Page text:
Is there a reason being
list.append evaluating to false? Or is it just the C convention of returning 0 when successful that comes into play?
>>> u =  >>> not u.append(6) True
Most Python methods that mutate a container in-place return
None -- an application of the principle of Command-query separation. (Python's always reasonably pragmatic about things, so a few mutators do return a usable value when getting it otherwise would be expensive or a mess -- the
pop method is a good example of this pragmatism -- but those are definitely the exception, not the rule, and there's no reason to make
append an exception).
append modifies the list in-place and the return value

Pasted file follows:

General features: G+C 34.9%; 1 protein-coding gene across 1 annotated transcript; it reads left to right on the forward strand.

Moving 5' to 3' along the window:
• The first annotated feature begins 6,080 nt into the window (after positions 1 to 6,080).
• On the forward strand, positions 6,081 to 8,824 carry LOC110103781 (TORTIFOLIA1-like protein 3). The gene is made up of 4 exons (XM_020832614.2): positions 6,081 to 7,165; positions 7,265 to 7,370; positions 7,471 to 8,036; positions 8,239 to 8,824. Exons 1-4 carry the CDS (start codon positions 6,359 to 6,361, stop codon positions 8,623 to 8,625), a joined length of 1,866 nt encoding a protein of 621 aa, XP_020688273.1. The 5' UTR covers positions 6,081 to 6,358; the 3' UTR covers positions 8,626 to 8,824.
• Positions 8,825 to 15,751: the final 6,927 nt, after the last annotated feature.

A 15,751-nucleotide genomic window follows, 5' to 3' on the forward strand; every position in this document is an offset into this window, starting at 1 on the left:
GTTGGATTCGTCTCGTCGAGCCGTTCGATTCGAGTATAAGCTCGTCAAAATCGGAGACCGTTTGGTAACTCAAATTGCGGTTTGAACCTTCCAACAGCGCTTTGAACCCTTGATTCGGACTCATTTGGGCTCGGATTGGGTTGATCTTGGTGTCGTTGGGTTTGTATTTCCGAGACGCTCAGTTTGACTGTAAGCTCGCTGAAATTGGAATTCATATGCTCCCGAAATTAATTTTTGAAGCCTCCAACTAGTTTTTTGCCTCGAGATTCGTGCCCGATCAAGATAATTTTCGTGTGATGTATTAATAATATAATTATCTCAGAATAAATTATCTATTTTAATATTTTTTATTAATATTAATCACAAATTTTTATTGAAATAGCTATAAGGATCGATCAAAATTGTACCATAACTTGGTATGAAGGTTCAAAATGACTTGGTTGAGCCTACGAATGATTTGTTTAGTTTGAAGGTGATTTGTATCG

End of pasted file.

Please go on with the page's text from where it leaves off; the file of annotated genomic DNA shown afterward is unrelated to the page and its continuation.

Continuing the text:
In your case, you are creating an array —  — on the fly, then discarding it. The variable b ends up with the return value of None.
This comply with the principle of Command–query separation devised by Bertrand Meyer.
It states that every method should either be a command that performs an action, or a query that returns data to the caller, but not both. In your example:
append modified the state of
, so it’s not a best practice to return a value compliance with the principle.
In theoretical terms, this establishes a measure of sanity, whereby one can reason about a program's state without simultaneously modifying that state.
CQS is well-suited to the object-oriented methodology such as python.